Recently I did a test for radon in our home on Selkirk Hill and found it to be higher than Health Canada’s recommended limit of 200 Becquerel’s per cubic meter. You can go to Health Canada’s website for more information on Radon Gas. I have heard many houses up on the benches in town and out of town have higher radon levels. Knowing nothing about radon I did a bit of research on it. One of the most alarming statistics I read was if you have radon levels great than 400 b/m3 your chances of getting lung cancer are about 10%.
I called a few folks after I tested who also had elevated radon levels and inquired about what they were doing to fix the problem. Most of them said they were not doing anything. To be honest, I was a bit surprised at their answers. When I knew our household levels were above the recommended limits, I made it a priority to fix the problem as I don’t want anyone in our house exposed to a gas that can give them lung cancer.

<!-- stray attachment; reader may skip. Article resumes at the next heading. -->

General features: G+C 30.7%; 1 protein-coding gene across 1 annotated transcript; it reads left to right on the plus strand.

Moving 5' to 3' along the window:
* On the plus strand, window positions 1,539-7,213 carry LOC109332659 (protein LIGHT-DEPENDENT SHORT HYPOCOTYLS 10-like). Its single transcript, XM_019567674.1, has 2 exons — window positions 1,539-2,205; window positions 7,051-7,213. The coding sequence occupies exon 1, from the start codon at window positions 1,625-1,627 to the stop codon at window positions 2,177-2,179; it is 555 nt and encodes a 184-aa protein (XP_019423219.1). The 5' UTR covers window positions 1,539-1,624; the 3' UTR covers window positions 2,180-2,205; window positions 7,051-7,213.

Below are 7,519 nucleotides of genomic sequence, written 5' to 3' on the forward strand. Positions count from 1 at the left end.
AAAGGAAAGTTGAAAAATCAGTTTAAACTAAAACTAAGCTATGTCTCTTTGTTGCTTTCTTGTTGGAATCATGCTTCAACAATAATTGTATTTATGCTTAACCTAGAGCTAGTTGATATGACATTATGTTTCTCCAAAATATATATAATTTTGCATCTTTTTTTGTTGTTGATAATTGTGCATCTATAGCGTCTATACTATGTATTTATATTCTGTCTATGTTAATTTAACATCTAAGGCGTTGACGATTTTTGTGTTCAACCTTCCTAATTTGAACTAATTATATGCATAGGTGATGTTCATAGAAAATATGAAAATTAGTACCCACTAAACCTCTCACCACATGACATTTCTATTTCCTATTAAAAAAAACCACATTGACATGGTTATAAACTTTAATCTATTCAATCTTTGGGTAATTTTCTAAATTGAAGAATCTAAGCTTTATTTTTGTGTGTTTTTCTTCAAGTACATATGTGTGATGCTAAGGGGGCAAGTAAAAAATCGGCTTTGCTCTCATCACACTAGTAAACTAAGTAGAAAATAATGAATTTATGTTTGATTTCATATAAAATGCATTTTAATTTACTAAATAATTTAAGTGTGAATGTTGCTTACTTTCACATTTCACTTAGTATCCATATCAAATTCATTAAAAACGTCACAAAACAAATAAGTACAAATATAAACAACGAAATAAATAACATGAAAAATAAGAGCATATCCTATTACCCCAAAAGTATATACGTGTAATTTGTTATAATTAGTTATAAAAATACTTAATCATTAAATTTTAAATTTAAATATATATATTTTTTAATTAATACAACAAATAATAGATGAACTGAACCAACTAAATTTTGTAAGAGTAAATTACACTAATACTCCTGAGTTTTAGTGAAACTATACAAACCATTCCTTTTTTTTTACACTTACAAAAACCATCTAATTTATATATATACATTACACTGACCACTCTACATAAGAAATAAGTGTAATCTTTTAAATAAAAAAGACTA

Radon Mitigation (google it for more info) is not difficult but so important. There are many different things you can do to help bring levels down and all of them will cost you time and money – probably somewhere in the range of $500 to $3000 depending on what your fix is.
Being proactive and taking steps to decrease radon gas in our households will hopefully decrease our chances of developing lung cancer. Many people I talked to said it was too expensive, but to be honest with you, spending the money to fix the problem now will be a whole lot less expensive than getting cancer. After your levels have been corrected it’s peace of mind knowing you are not breathing in a poisonous gas.
I encourage everyone to test their homes, if the radon level is found to be high, it can be fixed.